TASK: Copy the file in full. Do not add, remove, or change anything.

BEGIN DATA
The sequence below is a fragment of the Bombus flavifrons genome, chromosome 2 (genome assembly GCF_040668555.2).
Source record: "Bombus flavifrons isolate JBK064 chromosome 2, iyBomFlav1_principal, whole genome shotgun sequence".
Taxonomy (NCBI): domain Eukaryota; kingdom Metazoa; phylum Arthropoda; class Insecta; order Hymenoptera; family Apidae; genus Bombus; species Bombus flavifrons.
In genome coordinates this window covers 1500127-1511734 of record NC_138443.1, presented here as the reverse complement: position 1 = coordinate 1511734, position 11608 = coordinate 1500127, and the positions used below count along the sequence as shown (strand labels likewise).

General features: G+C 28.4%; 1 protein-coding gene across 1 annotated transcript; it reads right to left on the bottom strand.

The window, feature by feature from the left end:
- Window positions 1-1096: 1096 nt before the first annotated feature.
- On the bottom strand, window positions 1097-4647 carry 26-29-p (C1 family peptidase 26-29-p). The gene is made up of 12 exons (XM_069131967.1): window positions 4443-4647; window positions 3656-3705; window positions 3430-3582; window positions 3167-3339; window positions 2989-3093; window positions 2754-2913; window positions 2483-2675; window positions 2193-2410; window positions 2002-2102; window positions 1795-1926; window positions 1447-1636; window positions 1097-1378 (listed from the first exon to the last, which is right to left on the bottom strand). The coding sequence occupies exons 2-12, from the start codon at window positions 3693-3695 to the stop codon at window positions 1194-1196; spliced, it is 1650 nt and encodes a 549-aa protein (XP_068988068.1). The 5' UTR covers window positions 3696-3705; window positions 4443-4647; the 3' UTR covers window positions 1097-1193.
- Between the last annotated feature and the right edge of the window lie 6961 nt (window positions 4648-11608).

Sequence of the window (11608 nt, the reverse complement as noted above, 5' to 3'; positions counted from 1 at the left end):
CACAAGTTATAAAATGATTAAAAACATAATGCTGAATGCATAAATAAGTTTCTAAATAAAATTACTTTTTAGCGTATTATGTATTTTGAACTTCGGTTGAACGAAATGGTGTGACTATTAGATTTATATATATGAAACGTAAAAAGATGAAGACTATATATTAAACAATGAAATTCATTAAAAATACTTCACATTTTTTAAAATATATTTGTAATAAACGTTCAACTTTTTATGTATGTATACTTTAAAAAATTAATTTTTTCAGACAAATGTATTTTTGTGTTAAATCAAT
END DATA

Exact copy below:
The sequence below is a fragment of the Bombus flavifrons genome, chromosome 2 (genome assembly GCF_040668555.2).
Source record: "Bombus flavifrons isolate JBK064 chromosome 2, iyBomFlav1_principal, whole genome shotgun sequence".
Taxonomy (NCBI): domain Eukaryota; kingdom Metazoa; phylum Arthropoda; class Insecta; order Hymenoptera; family Apidae; genus Bombus; species Bombus flavifrons.
In genome coordinates this window covers 1500127-1511734 of record NC_138443.1, presented here as the reverse complement: position 1 = coordinate 1511734, position 11608 = coordinate 1500127, and the positions used below count along the sequence as shown (strand labels likewise).

General features: G+C 28.4%; 1 protein-coding gene across 1 annotated transcript; it reads right to left on the bottom strand.

The window, feature by feature from the left end:
- Window positions 1-1096: 1096 nt before the first annotated feature.
- On the bottom strand, window positions 1097-4647 carry 26-29-p (C1 family peptidase 26-29-p). The gene is made up of 12 exons (XM_069131967.1): window positions 4443-4647; window positions 3656-3705; window positions 3430-3582; window positions 3167-3339; window positions 2989-3093; window positions 2754-2913; window positions 2483-2675; window positions 2193-2410; window positions 2002-2102; window positions 1795-1926; window positions 1447-1636; window positions 1097-1378 (listed from the first exon to the last, which is right to left on the bottom strand). The coding sequence occupies exons 2-12, from the start codon at window positions 3693-3695 to the stop codon at window positions 1194-1196; spliced, it is 1650 nt and encodes a 549-aa protein (XP_068988068.1). The 5' UTR covers window positions 3696-3705; window positions 4443-4647; the 3' UTR covers window positions 1097-1193.
- Between the last annotated feature and the right edge of the window lie 6961 nt (window positions 4648-11608).

Sequence of the window (11608 nt, the reverse complement as noted above, 5' to 3'; positions counted from 1 at the left end):
CACAAGTTATAAAATGATTAAAAACATAATGCTGAATGCATAAATAAGTTTCTAAATAAAATTACTTTTTAGCGTATTATGTATTTTGAACTTCGGTTGAACGAAATGGTGTGACTATTAGATTTATATATATGAAACGTAAAAAGATGAAGACTATATATTAAACAATGAAATTCATTAAAAATACTTCACATTTTTTAAAATATATTTGTAATAAACGTTCAACTTTTTATGTATGTATACTTTAAAAAATTAATTTTTTCAGACAAATGTATTTTTGTGTTAAATCAAT